Historically there has been no name given to these veins. We now call them “hidden varicose veins” for obvious reasons and, whenever we talk about hidden varicose veins, we know they are caused by venous incompetence (the valves not working) and venous reflux disease (the blood falling the wrong way down the veins with gravity).

In the 1800’s a German doctor called Rudolf Virchow (1821-1902) identified the causes of what makes blood clot within a vein. There are three causes and these are called “Virchow’s Triad”. Virchow’s triad shows that blood will clot if any one of the following occurs:

  • 1 – there is a change in the vessel wall
  • 2 – there is a change in the flow of blood within the vessel
  • 3 – there is a change in the blood constituents

In varicose veins and hidden varicose veins, both the vessel wall has changed due to dilatation and also flow has changed as the blood is now refluxing rather than being stopped by normal valves. As such, in certain circumstances, blood can clot within these varicose veins or hidden varicose veins.

When blood clots within a vein, it is called a “thrombosis”. When a thrombosis occurs within a vein, it irritates the wall, setting into action a chain of events resulting in inflammation of the vein wall and surrounding tissue. This inflammation is nature’s way of trying to heal the clot or thrombosis. Inflammation increases the local blood supply and brings white blood cells to the area, which will eat away the clot over time.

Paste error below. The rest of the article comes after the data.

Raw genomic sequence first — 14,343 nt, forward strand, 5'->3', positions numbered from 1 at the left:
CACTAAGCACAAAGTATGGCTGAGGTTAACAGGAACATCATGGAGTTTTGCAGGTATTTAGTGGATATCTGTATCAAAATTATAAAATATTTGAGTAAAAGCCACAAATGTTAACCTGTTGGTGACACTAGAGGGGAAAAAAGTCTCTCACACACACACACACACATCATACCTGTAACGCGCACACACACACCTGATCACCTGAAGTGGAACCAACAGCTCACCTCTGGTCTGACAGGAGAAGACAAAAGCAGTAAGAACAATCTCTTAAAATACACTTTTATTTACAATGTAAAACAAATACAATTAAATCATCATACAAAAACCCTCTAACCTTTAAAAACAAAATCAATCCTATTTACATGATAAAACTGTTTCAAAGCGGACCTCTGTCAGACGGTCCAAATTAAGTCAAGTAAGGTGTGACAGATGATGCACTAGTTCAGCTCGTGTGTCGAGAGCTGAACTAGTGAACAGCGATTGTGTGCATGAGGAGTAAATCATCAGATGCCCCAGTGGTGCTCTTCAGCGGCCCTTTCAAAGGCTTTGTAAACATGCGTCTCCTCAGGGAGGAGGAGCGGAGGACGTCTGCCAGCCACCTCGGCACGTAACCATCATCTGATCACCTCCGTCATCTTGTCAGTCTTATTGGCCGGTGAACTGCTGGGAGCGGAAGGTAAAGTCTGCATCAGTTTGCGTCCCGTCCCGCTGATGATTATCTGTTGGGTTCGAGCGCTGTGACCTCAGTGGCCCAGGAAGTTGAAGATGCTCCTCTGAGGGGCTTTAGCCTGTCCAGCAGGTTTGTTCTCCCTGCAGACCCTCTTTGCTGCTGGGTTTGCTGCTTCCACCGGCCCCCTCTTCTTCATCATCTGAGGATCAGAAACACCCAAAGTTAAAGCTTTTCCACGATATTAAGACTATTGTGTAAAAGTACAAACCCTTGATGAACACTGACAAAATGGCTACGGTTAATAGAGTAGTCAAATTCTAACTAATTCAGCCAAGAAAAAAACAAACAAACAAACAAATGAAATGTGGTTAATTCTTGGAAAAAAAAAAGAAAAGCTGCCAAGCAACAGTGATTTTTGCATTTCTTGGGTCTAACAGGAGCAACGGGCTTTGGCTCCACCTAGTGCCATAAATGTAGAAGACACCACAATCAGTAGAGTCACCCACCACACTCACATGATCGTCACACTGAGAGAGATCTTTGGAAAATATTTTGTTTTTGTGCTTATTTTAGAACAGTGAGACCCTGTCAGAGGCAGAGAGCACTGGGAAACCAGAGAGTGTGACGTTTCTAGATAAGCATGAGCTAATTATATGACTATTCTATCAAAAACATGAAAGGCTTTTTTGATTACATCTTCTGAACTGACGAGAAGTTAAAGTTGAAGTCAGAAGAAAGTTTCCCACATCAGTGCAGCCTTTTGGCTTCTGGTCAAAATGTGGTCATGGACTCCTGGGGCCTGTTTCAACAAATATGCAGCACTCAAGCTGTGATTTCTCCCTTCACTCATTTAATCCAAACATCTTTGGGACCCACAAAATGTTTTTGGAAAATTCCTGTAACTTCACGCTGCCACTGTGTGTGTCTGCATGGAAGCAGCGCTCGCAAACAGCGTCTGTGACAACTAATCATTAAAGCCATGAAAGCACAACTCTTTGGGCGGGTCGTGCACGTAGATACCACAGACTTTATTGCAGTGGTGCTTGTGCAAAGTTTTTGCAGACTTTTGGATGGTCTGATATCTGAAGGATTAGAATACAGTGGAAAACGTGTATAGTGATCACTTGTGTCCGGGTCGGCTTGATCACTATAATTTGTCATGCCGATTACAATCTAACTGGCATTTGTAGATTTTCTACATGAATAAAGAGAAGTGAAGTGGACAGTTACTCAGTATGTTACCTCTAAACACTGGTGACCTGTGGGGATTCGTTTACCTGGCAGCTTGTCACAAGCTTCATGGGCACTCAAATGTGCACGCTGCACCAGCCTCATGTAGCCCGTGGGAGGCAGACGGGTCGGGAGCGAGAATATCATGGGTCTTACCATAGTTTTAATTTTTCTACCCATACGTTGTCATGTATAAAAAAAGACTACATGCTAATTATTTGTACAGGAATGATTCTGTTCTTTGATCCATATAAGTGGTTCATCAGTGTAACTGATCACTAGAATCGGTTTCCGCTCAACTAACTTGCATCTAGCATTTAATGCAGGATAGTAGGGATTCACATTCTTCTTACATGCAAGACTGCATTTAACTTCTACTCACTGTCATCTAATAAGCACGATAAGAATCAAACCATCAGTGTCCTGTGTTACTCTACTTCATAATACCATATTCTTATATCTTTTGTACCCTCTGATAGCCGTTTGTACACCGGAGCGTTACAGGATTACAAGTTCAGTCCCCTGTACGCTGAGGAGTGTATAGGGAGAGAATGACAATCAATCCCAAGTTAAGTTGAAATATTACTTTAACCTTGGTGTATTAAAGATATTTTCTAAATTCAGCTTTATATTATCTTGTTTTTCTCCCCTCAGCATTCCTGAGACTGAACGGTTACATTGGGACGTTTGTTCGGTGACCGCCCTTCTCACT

An ankle displaying haemosiderin

However in some patients, before this can happen, the clot can extend which can cause major problems. If the clot extends into the deep veins, it can become a deep vein thrombosis (DVT). In addition, if that clot flies off in the venous blood flow, it can go through the heart and into the lungs a very serious condition called pulmonary embolism (PE). Until recently, it was thought that phlebitis could not cause any major medical problems and so treatment was quite simple – aspirin and compression stockings. However recent studies have shown that it is essential to get an urgent duplex ultrasound scan and on the results of this, anticoagulation treatment may be needed to stop deep-vein thrombosis (DVT) and pulmonary embolism (PE).